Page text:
Mexico Unwilling To Accept Texas Deportations

Unlawful migrants waiting to cross the U.S. border | Photo by John Moore/Getty Images

The Mexican government has spoken out against a border security bill, saying the country will not accept deportations coming from Texas.

In a news release from the Ministry of Foreign Affairs on behalf of the Government of Mexico, the country condemned a decision from the U.S. Supreme Court to allow Texas to enforce Senate Bill 4, which is meant to make unlawful entry into the state a crime and allows state law enforcement officers to apprehend those suspected of violating the law.

The release further asserted that “Mexico will not accept, under any circumstances, repatriations by the State of Texas,” adding that enforcing the law is “encouraging the separation of families, discrimination and racial profiling that violate the human rights of the migrant community.”

“Mexico reiterates its legitimate right to protect the rights of its nationals in the United States and to determine its own policies regarding entry into its territory. Mexico recognizes the importance of a uniform migration policy and the bilateral efforts with the United States to ensure that migration is safe, orderly and respectful of human rights, and is not affected by state or local legislative decisions,” per the press release.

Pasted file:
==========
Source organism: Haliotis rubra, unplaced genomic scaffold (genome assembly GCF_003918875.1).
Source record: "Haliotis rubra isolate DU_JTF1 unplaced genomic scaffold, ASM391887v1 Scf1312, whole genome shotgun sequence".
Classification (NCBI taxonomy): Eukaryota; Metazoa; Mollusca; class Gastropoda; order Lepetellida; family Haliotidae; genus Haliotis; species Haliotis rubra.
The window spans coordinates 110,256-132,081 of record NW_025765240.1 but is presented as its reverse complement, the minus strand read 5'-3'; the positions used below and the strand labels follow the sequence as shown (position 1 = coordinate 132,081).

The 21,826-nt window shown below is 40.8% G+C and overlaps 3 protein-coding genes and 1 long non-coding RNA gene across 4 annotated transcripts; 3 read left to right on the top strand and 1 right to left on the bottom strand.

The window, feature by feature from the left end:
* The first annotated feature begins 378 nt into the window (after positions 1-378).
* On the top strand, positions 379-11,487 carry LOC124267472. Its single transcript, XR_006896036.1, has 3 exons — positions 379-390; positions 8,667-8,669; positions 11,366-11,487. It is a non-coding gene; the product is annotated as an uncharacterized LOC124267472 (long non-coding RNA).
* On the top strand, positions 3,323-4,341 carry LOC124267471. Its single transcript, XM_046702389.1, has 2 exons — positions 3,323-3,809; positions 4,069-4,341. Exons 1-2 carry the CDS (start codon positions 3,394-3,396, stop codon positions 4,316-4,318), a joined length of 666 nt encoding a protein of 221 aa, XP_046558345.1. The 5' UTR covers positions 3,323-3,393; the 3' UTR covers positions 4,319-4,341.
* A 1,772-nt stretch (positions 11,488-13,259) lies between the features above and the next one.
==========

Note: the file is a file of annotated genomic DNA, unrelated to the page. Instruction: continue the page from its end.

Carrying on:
In addition to the government statement, Mexican President Andres Manuel Lopez Obrador firmly stated his position during a press conference on March 20.

“Let me say this once and for all, we will not accept deportations from the Texan government,” said Lopez Obrador, per Reuters.

“We oppose this draconian law, it is completely contrary to human rights, completely dehumanizing, anti-Christian, unjust, it violates the norms of human coexistence [and] not only international law, but even violates the Bible,” he continued.

These comments were in response to the U.S. Supreme Court choosing to extend an administrative stay from the Fifth Circuit Court of Appeals, which allowed Texas to enforce the law, as previously reported by The Dallas Express.

Although the Court did not release an opinion on the ruling, Justices Amy Coney Barrett and Brett Kavanaugh released their own opinion on the decision and said that the Supreme Court has never ruled on whether an administrative stay can remain in effect.

However, a Fifth Circuit panel voted 2-1 on March 19 to remove the administrative stay in preparation for oral arguments in the lawsuit attempting to block the bill from becoming law.

The oral arguments began on the morning of March 20, but the Fifth Circuit has not yet ruled, and it is unclear when a decision will be made.

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